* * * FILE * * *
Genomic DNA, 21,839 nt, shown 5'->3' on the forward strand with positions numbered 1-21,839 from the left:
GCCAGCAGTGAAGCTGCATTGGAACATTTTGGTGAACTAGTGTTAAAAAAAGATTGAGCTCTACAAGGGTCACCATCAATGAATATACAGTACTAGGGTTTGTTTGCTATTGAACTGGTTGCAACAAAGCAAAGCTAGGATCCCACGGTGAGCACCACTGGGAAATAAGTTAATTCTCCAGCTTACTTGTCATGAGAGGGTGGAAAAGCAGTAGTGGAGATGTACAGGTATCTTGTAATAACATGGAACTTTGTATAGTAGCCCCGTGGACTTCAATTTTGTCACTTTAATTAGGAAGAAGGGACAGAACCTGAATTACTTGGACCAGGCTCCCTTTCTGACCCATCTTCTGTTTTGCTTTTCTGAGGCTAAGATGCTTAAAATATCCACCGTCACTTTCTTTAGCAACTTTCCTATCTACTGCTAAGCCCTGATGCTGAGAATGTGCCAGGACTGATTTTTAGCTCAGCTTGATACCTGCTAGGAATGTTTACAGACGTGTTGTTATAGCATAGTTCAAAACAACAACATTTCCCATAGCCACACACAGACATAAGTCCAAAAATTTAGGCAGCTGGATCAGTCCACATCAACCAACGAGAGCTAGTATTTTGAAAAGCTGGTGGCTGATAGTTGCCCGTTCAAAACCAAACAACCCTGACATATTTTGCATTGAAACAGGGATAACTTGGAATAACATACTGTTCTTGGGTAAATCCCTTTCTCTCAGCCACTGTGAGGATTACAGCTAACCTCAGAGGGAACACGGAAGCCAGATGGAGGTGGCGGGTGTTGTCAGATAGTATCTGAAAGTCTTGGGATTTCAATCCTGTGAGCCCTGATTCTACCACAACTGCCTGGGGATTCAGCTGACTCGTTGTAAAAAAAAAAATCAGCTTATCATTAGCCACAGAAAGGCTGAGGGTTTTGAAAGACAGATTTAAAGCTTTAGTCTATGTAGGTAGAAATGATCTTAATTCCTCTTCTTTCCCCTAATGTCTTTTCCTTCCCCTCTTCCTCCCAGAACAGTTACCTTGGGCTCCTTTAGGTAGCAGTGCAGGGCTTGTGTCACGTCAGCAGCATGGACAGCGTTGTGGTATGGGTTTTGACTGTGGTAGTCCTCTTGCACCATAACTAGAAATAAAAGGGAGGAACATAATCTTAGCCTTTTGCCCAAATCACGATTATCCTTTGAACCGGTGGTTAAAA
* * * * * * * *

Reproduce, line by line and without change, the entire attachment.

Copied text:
Genomic DNA, 21,839 nt, shown 5'->3' on the forward strand with positions numbered 1-21,839 from the left:
GCCAGCAGTGAAGCTGCATTGGAACATTTTGGTGAACTAGTGTTAAAAAAAGATTGAGCTCTACAAGGGTCACCATCAATGAATATACAGTACTAGGGTTTGTTTGCTATTGAACTGGTTGCAACAAAGCAAAGCTAGGATCCCACGGTGAGCACCACTGGGAAATAAGTTAATTCTCCAGCTTACTTGTCATGAGAGGGTGGAAAAGCAGTAGTGGAGATGTACAGGTATCTTGTAATAACATGGAACTTTGTATAGTAGCCCCGTGGACTTCAATTTTGTCACTTTAATTAGGAAGAAGGGACAGAACCTGAATTACTTGGACCAGGCTCCCTTTCTGACCCATCTTCTGTTTTGCTTTTCTGAGGCTAAGATGCTTAAAATATCCACCGTCACTTTCTTTAGCAACTTTCCTATCTACTGCTAAGCCCTGATGCTGAGAATGTGCCAGGACTGATTTTTAGCTCAGCTTGATACCTGCTAGGAATGTTTACAGACGTGTTGTTATAGCATAGTTCAAAACAACAACATTTCCCATAGCCACACACAGACATAAGTCCAAAAATTTAGGCAGCTGGATCAGTCCACATCAACCAACGAGAGCTAGTATTTTGAAAAGCTGGTGGCTGATAGTTGCCCGTTCAAAACCAAACAACCCTGACATATTTTGCATTGAAACAGGGATAACTTGGAATAACATACTGTTCTTGGGTAAATCCCTTTCTCTCAGCCACTGTGAGGATTACAGCTAACCTCAGAGGGAACACGGAAGCCAGATGGAGGTGGCGGGTGTTGTCAGATAGTATCTGAAAGTCTTGGGATTTCAATCCTGTGAGCCCTGATTCTACCACAACTGCCTGGGGATTCAGCTGACTCGTTGTAAAAAAAAAAATCAGCTTATCATTAGCCACAGAAAGGCTGAGGGTTTTGAAAGACAGATTTAAAGCTTTAGTCTATGTAGGTAGAAATGATCTTAATTCCTCTTCTTTCCCCTAATGTCTTTTCCTTCCCCTCTTCCTCCCAGAACAGTTACCTTGGGCTCCTTTAGGTAGCAGTGCAGGGCTTGTGTCACGTCAGCAGCATGGACAGCGTTGTGGTATGGGTTTTGACTGTGGTAGTCCTCTTGCACCATAACTAGAAATAAAAGGGAGGAACATAATCTTAGCCTTTTGCCCAAATCACGATTATCCTTTGAACCGGTGGTTAAAA